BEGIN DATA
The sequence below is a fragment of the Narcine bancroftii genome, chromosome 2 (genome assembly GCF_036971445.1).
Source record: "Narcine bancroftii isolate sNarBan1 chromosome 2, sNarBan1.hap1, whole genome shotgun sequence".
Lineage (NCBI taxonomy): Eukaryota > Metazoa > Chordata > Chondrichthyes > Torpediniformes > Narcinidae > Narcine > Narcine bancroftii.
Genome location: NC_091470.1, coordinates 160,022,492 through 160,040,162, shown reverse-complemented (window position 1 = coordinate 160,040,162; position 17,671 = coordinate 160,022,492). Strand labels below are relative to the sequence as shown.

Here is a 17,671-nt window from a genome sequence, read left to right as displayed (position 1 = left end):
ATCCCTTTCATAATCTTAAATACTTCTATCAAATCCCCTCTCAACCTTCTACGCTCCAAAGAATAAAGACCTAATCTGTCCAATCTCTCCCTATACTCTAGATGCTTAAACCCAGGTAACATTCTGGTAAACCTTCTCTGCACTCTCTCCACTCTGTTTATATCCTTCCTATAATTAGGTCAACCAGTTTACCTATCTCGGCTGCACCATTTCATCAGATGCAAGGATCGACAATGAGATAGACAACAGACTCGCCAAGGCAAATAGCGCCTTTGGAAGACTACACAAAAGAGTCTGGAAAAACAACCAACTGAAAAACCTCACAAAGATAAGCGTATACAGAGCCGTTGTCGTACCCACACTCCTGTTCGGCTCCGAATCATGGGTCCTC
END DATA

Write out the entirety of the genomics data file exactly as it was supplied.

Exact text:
The sequence below is a fragment of the Narcine bancroftii genome, chromosome 2 (genome assembly GCF_036971445.1).
Source record: "Narcine bancroftii isolate sNarBan1 chromosome 2, sNarBan1.hap1, whole genome shotgun sequence".
Lineage (NCBI taxonomy): Eukaryota > Metazoa > Chordata > Chondrichthyes > Torpediniformes > Narcinidae > Narcine > Narcine bancroftii.
Genome location: NC_091470.1, coordinates 160,022,492 through 160,040,162, shown reverse-complemented (window position 1 = coordinate 160,040,162; position 17,671 = coordinate 160,022,492). Strand labels below are relative to the sequence as shown.

Here is a 17,671-nt window from a genome sequence, read left to right as displayed (position 1 = left end):
ATCCCTTTCATAATCTTAAATACTTCTATCAAATCCCCTCTCAACCTTCTACGCTCCAAAGAATAAAGACCTAATCTGTCCAATCTCTCCCTATACTCTAGATGCTTAAACCCAGGTAACATTCTGGTAAACCTTCTCTGCACTCTCTCCACTCTGTTTATATCCTTCCTATAATTAGGTCAACCAGTTTACCTATCTCGGCTGCACCATTTCATCAGATGCAAGGATCGACAATGAGATAGACAACAGACTCGCCAAGGCAAATAGCGCCTTTGGAAGACTACACAAAAGAGTCTGGAAAAACAACCAACTGAAAAACCTCACAAAGATAAGCGTATACAGAGCCGTTGTCGTACCCACACTCCTGTTCGGCTCCGAATCATGGGTCCTC